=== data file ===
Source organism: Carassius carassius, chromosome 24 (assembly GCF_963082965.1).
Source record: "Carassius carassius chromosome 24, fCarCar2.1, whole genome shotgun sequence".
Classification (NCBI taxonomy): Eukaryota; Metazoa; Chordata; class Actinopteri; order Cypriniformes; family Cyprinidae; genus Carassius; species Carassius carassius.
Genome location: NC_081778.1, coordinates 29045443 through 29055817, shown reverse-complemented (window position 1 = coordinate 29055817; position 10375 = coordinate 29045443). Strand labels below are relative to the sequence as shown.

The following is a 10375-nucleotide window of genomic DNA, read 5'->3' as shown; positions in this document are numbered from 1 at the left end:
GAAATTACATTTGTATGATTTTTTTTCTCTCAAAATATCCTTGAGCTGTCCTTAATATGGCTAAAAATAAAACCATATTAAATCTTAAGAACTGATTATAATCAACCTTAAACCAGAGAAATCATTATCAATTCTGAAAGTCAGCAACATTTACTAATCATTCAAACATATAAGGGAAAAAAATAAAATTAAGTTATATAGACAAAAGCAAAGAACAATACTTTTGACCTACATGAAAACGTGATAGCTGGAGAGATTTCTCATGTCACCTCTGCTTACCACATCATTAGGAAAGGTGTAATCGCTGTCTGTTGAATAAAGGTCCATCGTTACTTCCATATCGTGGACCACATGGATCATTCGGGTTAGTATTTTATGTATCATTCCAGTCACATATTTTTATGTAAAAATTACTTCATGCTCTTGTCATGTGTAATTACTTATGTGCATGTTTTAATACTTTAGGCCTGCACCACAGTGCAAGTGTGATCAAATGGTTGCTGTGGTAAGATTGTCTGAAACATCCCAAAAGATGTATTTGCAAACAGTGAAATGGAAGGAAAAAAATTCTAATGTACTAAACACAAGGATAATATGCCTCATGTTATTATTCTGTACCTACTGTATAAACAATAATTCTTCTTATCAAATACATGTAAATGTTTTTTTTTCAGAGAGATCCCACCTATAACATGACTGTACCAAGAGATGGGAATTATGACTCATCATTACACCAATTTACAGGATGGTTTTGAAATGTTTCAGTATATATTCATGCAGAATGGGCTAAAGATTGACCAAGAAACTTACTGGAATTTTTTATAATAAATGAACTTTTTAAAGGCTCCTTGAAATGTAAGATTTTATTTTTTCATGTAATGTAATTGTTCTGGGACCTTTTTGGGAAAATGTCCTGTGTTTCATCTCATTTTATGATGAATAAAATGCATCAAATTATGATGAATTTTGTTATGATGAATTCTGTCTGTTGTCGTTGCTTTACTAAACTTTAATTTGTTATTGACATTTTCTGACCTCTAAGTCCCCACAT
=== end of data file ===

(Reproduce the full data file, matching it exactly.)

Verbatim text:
Source organism: Carassius carassius, chromosome 24 (assembly GCF_963082965.1).
Source record: "Carassius carassius chromosome 24, fCarCar2.1, whole genome shotgun sequence".
Classification (NCBI taxonomy): Eukaryota; Metazoa; Chordata; class Actinopteri; order Cypriniformes; family Cyprinidae; genus Carassius; species Carassius carassius.
Genome location: NC_081778.1, coordinates 29045443 through 29055817, shown reverse-complemented (window position 1 = coordinate 29055817; position 10375 = coordinate 29045443). Strand labels below are relative to the sequence as shown.

The following is a 10375-nucleotide window of genomic DNA, read 5'->3' as shown; positions in this document are numbered from 1 at the left end:
GAAATTACATTTGTATGATTTTTTTTCTCTCAAAATATCCTTGAGCTGTCCTTAATATGGCTAAAAATAAAACCATATTAAATCTTAAGAACTGATTATAATCAACCTTAAACCAGAGAAATCATTATCAATTCTGAAAGTCAGCAACATTTACTAATCATTCAAACATATAAGGGAAAAAAATAAAATTAAGTTATATAGACAAAAGCAAAGAACAATACTTTTGACCTACATGAAAACGTGATAGCTGGAGAGATTTCTCATGTCACCTCTGCTTACCACATCATTAGGAAAGGTGTAATCGCTGTCTGTTGAATAAAGGTCCATCGTTACTTCCATATCGTGGACCACATGGATCATTCGGGTTAGTATTTTATGTATCATTCCAGTCACATATTTTTATGTAAAAATTACTTCATGCTCTTGTCATGTGTAATTACTTATGTGCATGTTTTAATACTTTAGGCCTGCACCACAGTGCAAGTGTGATCAAATGGTTGCTGTGGTAAGATTGTCTGAAACATCCCAAAAGATGTATTTGCAAACAGTGAAATGGAAGGAAAAAAATTCTAATGTACTAAACACAAGGATAATATGCCTCATGTTATTATTCTGTACCTACTGTATAAACAATAATTCTTCTTATCAAATACATGTAAATGTTTTTTTTTCAGAGAGATCCCACCTATAACATGACTGTACCAAGAGATGGGAATTATGACTCATCATTACACCAATTTACAGGATGGTTTTGAAATGTTTCAGTATATATTCATGCAGAATGGGCTAAAGATTGACCAAGAAACTTACTGGAATTTTTTATAATAAATGAACTTTTTAAAGGCTCCTTGAAATGTAAGATTTTATTTTTTCATGTAATGTAATTGTTCTGGGACCTTTTTGGGAAAATGTCCTGTGTTTCATCTCATTTTATGATGAATAAAATGCATCAAATTATGATGAATTTTGTTATGATGAATTCTGTCTGTTGTCGTTGCTTTACTAAACTTTAATTTGTTATTGACATTTTCTGACCTCTAAGTCCCCACAT